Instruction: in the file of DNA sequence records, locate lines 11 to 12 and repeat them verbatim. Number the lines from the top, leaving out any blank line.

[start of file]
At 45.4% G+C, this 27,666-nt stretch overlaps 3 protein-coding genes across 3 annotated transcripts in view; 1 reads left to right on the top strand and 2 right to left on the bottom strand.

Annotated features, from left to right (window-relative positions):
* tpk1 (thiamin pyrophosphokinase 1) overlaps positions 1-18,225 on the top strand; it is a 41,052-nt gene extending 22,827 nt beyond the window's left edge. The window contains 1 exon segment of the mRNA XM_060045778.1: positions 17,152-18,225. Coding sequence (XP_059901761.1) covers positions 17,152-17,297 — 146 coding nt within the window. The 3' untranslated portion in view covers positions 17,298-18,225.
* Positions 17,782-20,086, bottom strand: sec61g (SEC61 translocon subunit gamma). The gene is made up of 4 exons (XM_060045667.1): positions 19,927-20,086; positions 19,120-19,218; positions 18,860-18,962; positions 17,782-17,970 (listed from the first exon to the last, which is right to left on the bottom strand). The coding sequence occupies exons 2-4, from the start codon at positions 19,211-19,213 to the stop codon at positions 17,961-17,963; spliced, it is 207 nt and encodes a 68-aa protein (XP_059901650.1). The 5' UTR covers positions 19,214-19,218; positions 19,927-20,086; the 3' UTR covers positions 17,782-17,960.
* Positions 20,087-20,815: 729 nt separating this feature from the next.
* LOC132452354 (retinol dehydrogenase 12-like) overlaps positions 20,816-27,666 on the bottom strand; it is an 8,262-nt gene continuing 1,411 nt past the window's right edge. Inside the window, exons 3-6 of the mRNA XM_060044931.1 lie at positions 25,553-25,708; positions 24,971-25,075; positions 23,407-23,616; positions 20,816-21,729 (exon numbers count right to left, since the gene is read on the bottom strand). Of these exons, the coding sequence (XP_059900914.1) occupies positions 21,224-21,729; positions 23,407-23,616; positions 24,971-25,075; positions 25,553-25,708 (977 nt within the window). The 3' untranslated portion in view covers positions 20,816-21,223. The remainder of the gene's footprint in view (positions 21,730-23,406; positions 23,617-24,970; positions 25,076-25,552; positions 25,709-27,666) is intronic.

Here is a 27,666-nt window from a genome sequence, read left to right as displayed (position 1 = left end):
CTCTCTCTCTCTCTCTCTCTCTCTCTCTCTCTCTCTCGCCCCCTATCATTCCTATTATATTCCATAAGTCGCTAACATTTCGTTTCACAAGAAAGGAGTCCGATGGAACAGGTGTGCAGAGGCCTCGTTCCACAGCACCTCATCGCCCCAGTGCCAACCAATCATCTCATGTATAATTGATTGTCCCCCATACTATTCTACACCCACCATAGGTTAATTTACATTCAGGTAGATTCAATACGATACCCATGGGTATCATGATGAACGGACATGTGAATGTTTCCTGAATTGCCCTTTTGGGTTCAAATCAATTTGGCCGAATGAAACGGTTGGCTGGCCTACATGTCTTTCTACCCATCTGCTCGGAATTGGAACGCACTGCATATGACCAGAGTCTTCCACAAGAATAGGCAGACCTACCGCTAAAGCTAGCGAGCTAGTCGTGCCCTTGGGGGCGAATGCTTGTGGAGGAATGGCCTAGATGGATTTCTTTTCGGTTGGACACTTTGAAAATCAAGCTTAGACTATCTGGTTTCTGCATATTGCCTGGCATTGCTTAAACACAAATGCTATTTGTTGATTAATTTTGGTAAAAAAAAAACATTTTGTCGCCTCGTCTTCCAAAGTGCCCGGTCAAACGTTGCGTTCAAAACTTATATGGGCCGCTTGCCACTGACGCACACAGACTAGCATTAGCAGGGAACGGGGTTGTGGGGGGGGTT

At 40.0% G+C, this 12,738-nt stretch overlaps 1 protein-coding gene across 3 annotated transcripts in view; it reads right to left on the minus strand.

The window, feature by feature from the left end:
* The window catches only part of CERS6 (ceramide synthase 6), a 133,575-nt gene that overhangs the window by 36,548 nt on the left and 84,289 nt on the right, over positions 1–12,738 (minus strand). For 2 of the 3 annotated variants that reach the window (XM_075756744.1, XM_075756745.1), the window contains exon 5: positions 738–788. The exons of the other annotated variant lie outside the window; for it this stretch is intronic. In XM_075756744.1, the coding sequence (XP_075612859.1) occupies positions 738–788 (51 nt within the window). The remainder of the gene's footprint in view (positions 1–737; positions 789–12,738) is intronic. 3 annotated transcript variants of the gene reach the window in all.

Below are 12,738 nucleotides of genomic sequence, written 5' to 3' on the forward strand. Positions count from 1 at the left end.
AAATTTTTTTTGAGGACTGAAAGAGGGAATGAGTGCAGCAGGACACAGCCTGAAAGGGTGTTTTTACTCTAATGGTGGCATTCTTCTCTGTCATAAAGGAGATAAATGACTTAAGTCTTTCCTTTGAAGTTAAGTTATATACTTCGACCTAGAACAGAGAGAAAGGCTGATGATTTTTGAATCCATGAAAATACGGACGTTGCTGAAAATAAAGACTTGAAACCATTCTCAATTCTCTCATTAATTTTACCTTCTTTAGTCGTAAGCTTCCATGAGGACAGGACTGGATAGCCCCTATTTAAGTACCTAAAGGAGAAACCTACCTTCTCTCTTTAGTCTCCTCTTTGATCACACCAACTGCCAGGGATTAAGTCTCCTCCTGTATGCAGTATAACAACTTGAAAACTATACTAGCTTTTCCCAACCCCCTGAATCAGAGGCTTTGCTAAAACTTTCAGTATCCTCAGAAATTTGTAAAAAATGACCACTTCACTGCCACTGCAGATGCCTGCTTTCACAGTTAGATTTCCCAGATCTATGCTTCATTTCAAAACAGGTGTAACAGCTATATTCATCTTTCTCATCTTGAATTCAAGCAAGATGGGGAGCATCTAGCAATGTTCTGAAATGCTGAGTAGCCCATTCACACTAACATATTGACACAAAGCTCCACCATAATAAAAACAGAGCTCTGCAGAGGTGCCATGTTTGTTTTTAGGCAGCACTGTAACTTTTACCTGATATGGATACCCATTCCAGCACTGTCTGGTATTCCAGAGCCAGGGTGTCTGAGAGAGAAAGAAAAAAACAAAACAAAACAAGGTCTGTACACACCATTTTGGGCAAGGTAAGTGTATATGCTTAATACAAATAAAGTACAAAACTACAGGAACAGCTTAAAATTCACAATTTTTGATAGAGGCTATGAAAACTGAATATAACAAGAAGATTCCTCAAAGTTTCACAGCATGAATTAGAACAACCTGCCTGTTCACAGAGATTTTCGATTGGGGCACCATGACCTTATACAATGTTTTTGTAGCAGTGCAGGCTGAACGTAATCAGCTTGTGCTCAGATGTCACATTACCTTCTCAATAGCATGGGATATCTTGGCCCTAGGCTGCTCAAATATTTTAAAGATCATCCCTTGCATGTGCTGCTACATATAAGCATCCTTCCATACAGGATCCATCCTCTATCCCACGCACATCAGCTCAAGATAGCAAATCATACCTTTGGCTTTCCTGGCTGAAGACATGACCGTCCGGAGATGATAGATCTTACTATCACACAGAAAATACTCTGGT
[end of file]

* The window catches only part of CERS6 (ceramide synthase 6), a 133,575-nt gene that overhangs the window by 36,548 nt on the left and 84,289 nt on the right, over positions 1–12,738 (minus strand). For 2 of the 3 annotated variants that reach the window (XM_075756744.1, XM_075756745.1), the window contains exon 5: positions 738–788. The exons of the other annotated variant lie outside the window; for it this stretch is intronic. In XM_075756744.1, the coding sequence (XP_075612859.1) occupies positions 738–788 (51 nt within the window). The remainder of the gene's footprint in view (positions 1–737; positions 789–12,738) is intronic. 3 annotated transcript variants of the gene reach the window in all.

Below are 12,738 nucleotides of genomic sequence, written 5' to 3' on the forward strand. Positions count from 1 at the left end.